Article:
Nad Sylvan, The Regal Bastard, InsideOut Music, 2019
Tracks: 1. I Am The Sea (7:49), 2. Oahu (4:19), 3. Whoa (Always Been Without You) (7:22), 4. Meet Your Maker (6:36), 5. The Regal Bastard (12:22), 6. Leave Me On These Waters (5:49), 7. Honey I’m Home (3:02)
Bonus Tracks: 8. Diva Time (4:52), 9. The Lake Isle of Innisfree (3:43)
On July 5, the mighty Nad Sylvan releases the third in his trilogy of Vampirate themed albums, following 2015’s Courting the Widow and 2017’s The Bride Said No. The Regal Bastard finds the Swedish artist subtly transforming his sound for a third time. Across all three albums, his sound has developed and matured while remaining distinctly Nad Sylvan. Nobody else makes music quite like this. He honors the tradition of progressive rock (can a tradition be progressive?) musically and lyrically. The music is complex without being overly technical, and it shifts in style enough to keep the album incredibly interesting on repeated listens. In fact, it is layered in such a way that the listener discovers more with each listen.
Some have commented that some of the songs take a bit more of a pop approach, and if that’s true, then it is in the vein of Steven Wilson’s definition of pop, not whatever trash is currently sitting atop the American top 40 charts. This music is tasteful. And it is still 100% prog.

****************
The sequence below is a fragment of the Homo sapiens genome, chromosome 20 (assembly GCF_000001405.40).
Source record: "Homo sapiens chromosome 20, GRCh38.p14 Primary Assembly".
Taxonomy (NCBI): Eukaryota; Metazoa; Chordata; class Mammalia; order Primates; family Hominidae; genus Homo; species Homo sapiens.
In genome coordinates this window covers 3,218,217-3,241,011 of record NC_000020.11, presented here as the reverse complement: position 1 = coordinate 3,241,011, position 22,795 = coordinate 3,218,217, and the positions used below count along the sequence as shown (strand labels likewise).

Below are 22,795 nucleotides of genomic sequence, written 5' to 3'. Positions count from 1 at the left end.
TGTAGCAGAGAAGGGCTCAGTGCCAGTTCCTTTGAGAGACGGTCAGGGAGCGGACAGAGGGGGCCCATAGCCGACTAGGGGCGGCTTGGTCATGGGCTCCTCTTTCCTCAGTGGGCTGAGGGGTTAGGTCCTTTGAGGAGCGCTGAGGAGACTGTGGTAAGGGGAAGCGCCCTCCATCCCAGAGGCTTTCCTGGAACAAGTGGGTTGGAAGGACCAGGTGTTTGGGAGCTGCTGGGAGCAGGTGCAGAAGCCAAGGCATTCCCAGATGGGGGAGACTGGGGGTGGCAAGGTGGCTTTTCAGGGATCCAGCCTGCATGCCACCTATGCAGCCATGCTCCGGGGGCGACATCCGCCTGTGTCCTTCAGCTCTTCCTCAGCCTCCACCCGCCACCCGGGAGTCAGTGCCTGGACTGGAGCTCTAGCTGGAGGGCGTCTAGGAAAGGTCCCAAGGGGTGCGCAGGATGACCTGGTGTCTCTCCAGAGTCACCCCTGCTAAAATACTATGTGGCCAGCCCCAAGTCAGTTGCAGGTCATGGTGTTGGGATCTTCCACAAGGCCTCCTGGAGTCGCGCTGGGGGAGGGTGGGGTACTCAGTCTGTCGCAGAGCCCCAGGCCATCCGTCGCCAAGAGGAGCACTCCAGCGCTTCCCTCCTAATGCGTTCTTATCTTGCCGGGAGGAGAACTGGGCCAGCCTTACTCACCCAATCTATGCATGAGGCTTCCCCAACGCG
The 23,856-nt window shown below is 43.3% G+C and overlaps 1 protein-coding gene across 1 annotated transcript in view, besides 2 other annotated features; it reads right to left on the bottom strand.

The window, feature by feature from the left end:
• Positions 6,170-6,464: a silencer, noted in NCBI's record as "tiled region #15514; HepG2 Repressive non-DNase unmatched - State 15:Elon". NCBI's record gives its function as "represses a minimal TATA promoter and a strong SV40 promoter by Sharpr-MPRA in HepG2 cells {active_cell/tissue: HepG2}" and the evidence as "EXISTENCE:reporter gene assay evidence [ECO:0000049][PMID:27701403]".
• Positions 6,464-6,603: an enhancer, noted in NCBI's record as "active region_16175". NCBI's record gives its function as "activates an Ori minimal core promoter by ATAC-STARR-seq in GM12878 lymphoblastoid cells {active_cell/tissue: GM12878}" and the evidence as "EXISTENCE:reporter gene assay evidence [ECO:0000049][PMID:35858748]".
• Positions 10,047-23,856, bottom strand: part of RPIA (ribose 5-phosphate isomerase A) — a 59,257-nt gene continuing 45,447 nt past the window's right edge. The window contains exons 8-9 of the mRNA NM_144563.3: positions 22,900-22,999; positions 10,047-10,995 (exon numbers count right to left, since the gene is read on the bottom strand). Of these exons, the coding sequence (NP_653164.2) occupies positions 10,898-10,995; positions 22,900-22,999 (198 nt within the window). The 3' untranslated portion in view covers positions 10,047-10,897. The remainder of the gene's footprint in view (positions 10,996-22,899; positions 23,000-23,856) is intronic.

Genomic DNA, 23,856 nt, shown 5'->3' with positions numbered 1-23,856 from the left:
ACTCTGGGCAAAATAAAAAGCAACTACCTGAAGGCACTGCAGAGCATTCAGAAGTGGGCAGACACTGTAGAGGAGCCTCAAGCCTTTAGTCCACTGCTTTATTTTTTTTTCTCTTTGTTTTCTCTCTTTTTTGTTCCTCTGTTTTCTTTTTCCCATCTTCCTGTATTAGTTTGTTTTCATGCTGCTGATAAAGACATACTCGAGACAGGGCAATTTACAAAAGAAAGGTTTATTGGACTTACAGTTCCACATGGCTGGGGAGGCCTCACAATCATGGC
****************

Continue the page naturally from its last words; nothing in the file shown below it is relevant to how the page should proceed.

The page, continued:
It is hard to nail down particular stand-out tracks because every song is fantastic. “Whoa,” “Meet Your Maker,” and the bonus “Diva Time” are my personal favorites, but the longer “The Regal Bastard” is also a very compelling progressive piece. You can’t go wrong anywhere on this album. His guest artists, which include the likes of Steve Hackett, Guthrie Govan, Nick D’Virgilio, Tony Levin, and many other talented folks, interpret Nad’s music faithfully while adding their own touch. Jade Ell, Sheona Urquhart, and Tania Doko return on backing vocals – their voices have helped add depth to Nad’s music in the past, and it is great to hear them return.
2019 has been an especially strong year for prog so far, and even in that environment, Nad Sylvan’s The Regal Bastard stands out. His music is unique and powerful. This is not an album to be missed.
This past Friday, June 28, 2019, I had the wonderful opportunity to talk with Nad via Skype about the album, his writing process, singing for Steve Hackett, and other related topics. I screen-captured the whole interview, but even the compressed video file is too big for WordPress’ liking. You can still listen to the audio or read the transcript, which has been very lightly edited for readability, although it is wholly uncensored.